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TOPIC: Low Angle Adapter

Low Angle Adapter 9 months 1 week ago #14921

  • TedS
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Here is a pic with PP2 arms without the PP2 riser. My original arms are 1 1/4" shorter than PP2 arms.
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Last Edit: 9 months 1 week ago by TedS.
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Low Angle Adapter 9 months 1 week ago #14922

  • LeoBarr
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zig wrote:
So Clay,
For proper setup to 8 degrees on the older style arms, would need:

Pro-Pack II Upgrade Kit
&
Wicked Edge Low Angle Adapter

Correct?

Correct. The Basic Kit and PP1 will get you to 10 degrees.

So I think it says it all here 10Ëš is pretty good for a lot of knives so you could start with just the Low Angle Adapter and at a later date should you feel that you want to get even lower then go for the Pro Pack 2 but I would say that to avoid a big outlay possible just start with the adapter.
I hope that helps it may be that the low angle adapter alone will enable you to achieve what you want.
Perhaps some others will add their opinions .
Some times it is easy to get too much and then find that it is not really needed although of course it is good to have the whole set .
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Low Angle Adapter 8 months 4 weeks ago #14989

  • bleomycin
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Does using this adapter make the stock angle markings useless? My angle cube is reporting the angle of my factory edge spyderco ladybug3 zdp-189 as 12.5/22.5 degrees while the markings show i'm at 17/31 degrees.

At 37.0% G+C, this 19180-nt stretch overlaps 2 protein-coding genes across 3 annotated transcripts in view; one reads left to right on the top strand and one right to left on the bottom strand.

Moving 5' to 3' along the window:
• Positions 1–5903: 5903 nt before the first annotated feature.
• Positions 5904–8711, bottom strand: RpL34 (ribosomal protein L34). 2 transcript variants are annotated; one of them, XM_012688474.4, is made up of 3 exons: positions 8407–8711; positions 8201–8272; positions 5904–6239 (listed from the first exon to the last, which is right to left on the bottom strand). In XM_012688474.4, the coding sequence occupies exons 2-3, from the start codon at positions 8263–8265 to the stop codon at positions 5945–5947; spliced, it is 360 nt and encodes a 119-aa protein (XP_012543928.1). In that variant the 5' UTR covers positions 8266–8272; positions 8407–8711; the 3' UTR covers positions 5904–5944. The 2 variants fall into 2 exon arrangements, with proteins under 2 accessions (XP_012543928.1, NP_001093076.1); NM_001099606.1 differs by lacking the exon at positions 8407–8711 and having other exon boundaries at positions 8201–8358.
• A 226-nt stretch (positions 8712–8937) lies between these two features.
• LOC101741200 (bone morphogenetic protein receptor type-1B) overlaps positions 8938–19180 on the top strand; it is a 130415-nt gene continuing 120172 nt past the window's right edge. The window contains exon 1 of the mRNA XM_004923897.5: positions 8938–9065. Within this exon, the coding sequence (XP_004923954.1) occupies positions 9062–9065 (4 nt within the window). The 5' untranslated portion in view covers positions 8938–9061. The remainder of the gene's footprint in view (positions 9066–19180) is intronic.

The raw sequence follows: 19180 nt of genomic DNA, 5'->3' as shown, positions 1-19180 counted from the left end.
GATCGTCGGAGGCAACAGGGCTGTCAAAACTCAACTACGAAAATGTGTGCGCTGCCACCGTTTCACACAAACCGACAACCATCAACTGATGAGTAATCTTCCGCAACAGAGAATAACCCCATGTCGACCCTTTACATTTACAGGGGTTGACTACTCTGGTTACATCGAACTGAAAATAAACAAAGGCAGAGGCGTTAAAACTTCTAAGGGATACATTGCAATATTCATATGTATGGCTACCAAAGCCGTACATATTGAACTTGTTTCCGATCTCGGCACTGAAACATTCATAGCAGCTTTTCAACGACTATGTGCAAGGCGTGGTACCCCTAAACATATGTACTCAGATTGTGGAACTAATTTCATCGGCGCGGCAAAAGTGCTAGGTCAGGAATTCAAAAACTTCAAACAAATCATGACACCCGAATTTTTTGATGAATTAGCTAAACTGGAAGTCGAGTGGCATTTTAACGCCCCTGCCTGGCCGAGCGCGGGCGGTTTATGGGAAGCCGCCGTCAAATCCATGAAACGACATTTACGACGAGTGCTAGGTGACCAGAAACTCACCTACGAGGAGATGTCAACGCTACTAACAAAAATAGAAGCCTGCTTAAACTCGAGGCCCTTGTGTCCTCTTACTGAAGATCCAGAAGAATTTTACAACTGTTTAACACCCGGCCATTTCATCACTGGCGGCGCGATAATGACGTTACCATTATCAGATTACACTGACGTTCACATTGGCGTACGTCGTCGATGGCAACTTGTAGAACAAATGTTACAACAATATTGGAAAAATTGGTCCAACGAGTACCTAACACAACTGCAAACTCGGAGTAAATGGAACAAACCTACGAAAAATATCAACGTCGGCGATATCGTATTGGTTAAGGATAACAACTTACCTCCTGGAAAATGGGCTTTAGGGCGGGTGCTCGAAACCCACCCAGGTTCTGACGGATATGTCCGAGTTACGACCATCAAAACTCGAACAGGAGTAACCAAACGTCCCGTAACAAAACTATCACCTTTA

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Low Angle Adapter 8 months 3 weeks ago #14994

  • LukasPop
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bleomycin wrote:
Does using this adapter make the stock angle markings useless? My angle cube is reporting the angle of my factory edge spyderco ladybug3 zdp-189 as 12.5/22.5 degrees while the markings show i'm at 17/31 degrees.
Angles will be different. Even in case without adapter, actual angle depends on the width of the knife. You will get quite precise guess with practice. Markings are useful in case of touch ups for faster clamping repeatability.
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Low Angle Adapter 8 months 2 weeks ago #15033

  • tcmeyer
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I've got the low angle adapter, but haven't used it yet.

Contrary to what I've read, it doesn't use the same tightening tool. The LA adapter uses 10-24 screws, while the original WE clamp uses 1/4-20 screws. Yes, WE kindly provided the required extra Allen wrench.

I'm thinking that for the same money, instead of a vise within a vise, you could probably provide a replacement vise which was taller than the original and accommodated angles from about 8 - 20 degrees. I suspect that very few users use angles above 20. I don't think I ever will. Or maybe it's better that the most commonly used angle is at the mid-range of the unit.
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Low Angle Adapter 8 months 2 weeks ago #15038

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If you are sharpening either bushcraft knives or cleavers 30Ëš/ side - chisel edged Japanese knives 30Ëš- boning knives 23Ëšor edges sharpened to be abused 23+Ëš. If all you want to sharpens to make a blade as sharp as the steel permits then the lower angles may be fine providing the steel is of a high enough quality then I understand only having one vice but I think many need to be able to do angles greater than 20Ëš most of the time.
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Low Angle Adapter 8 months 2 weeks ago #15040

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No argument there. I'm just trying to think creatively. What if you had a vise that was tall enough to give you the low angles, but then had a second, higher place to mount the goddammit doomajiggy bar that sets the angles of the rods. And maybe the bar would have the low angle increments marked on one side, and when you moved it to the upper mounting position, you'd flip it over and it would have the normal increments marked on the other side. The riser block maybe could be machined with the mounting position(s) built right in.